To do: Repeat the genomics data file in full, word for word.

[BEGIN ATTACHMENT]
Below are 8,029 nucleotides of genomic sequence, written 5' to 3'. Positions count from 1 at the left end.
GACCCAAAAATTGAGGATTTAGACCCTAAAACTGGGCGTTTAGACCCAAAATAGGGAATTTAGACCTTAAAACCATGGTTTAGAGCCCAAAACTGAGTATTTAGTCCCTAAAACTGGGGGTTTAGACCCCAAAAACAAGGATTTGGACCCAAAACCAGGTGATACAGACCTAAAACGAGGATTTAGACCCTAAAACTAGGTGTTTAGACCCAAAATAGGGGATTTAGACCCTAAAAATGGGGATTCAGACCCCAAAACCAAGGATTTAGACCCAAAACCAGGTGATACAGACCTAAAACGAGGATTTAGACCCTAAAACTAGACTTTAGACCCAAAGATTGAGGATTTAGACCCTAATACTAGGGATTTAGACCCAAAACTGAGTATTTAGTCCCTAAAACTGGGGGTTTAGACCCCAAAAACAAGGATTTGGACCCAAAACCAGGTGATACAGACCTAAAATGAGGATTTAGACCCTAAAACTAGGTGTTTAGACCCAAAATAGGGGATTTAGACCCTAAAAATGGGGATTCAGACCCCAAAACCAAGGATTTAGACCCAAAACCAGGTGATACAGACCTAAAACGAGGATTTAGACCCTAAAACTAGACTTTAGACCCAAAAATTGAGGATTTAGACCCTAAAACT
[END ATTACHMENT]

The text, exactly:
Below are 8,029 nucleotides of genomic sequence, written 5' to 3'. Positions count from 1 at the left end.
GACCCAAAAATTGAGGATTTAGACCCTAAAACTGGGCGTTTAGACCCAAAATAGGGAATTTAGACCTTAAAACCATGGTTTAGAGCCCAAAACTGAGTATTTAGTCCCTAAAACTGGGGGTTTAGACCCCAAAAACAAGGATTTGGACCCAAAACCAGGTGATACAGACCTAAAACGAGGATTTAGACCCTAAAACTAGGTGTTTAGACCCAAAATAGGGGATTTAGACCCTAAAAATGGGGATTCAGACCCCAAAACCAAGGATTTAGACCCAAAACCAGGTGATACAGACCTAAAACGAGGATTTAGACCCTAAAACTAGACTTTAGACCCAAAGATTGAGGATTTAGACCCTAATACTAGGGATTTAGACCCAAAACTGAGTATTTAGTCCCTAAAACTGGGGGTTTAGACCCCAAAAACAAGGATTTGGACCCAAAACCAGGTGATACAGACCTAAAATGAGGATTTAGACCCTAAAACTAGGTGTTTAGACCCAAAATAGGGGATTTAGACCCTAAAAATGGGGATTCAGACCCCAAAACCAAGGATTTAGACCCAAAACCAGGTGATACAGACCTAAAACGAGGATTTAGACCCTAAAACTAGACTTTAGACCCAAAAATTGAGGATTTAGACCCTAAAACT